From Temple Times Archive, June 2004, Temple University
Republished May 23, 2017
Laura E. Little is not afraid to go to great lengths–or great distances–to get her message out to Temple University students. The James E. Beasley Professor of Law and 2004 Great Teacher Award recipient got word of her recognition while at Temple University Japan, and just before departing for a nine-day stint in China. She has also taught at Temple University Rome’s summer program. “Japan, China and Rome have all been part of my mid-life impulse to understand the international environment,” she said in a recent e-mail interview. “After 9/11, I resolved that I would try to learn more about international law and urge my children and students to become less insular.”
Little will be one of three Temple faculty members to receive the University’s prestigious Great Teacher Award on Thursday, April 8, during a Faculty Awards Convocation at Mitten Hall on Temple’s Main Campus.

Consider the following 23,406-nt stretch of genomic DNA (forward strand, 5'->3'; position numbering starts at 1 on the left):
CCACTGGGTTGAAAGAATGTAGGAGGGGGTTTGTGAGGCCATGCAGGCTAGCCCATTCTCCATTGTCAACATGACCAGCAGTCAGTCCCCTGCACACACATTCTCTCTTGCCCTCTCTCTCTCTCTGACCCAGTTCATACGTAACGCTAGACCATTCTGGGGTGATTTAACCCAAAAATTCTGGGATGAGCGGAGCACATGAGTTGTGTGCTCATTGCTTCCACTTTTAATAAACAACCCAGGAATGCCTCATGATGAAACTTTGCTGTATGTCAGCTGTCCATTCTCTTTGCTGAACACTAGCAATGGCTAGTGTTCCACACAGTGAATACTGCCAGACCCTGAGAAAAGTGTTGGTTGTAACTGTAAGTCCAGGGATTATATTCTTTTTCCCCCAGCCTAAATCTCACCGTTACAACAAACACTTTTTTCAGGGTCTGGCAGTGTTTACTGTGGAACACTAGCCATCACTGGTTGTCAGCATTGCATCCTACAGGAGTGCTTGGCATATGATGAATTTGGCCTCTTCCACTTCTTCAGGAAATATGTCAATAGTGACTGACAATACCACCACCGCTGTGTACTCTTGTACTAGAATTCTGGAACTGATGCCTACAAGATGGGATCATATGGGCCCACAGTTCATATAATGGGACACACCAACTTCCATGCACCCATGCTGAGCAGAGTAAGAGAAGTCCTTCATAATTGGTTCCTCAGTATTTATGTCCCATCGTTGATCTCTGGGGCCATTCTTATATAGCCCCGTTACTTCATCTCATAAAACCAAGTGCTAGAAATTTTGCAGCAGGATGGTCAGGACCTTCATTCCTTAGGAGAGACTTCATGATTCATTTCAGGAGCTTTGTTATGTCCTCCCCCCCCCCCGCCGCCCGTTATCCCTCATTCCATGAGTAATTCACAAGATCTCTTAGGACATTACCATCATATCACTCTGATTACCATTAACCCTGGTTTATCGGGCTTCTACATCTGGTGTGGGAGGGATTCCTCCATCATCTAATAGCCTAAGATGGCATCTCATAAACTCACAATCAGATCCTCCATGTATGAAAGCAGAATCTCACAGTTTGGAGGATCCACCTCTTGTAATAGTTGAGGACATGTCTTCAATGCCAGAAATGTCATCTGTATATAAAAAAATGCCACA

Little graduated from Temple’s James E. Beasley School of Law with honors in 1985. After her graduation, she secured prestigious clerkships for a U.S. Court of Appeals judge and at the Supreme Court for the Honorable William H. Rehnquist, Chief Justice of the United States. During her studies at the University, she met her husband, Richard Barrett, who is an assistant U.S. attorney prosecuting transnational crime and an adjunct professor at Temple.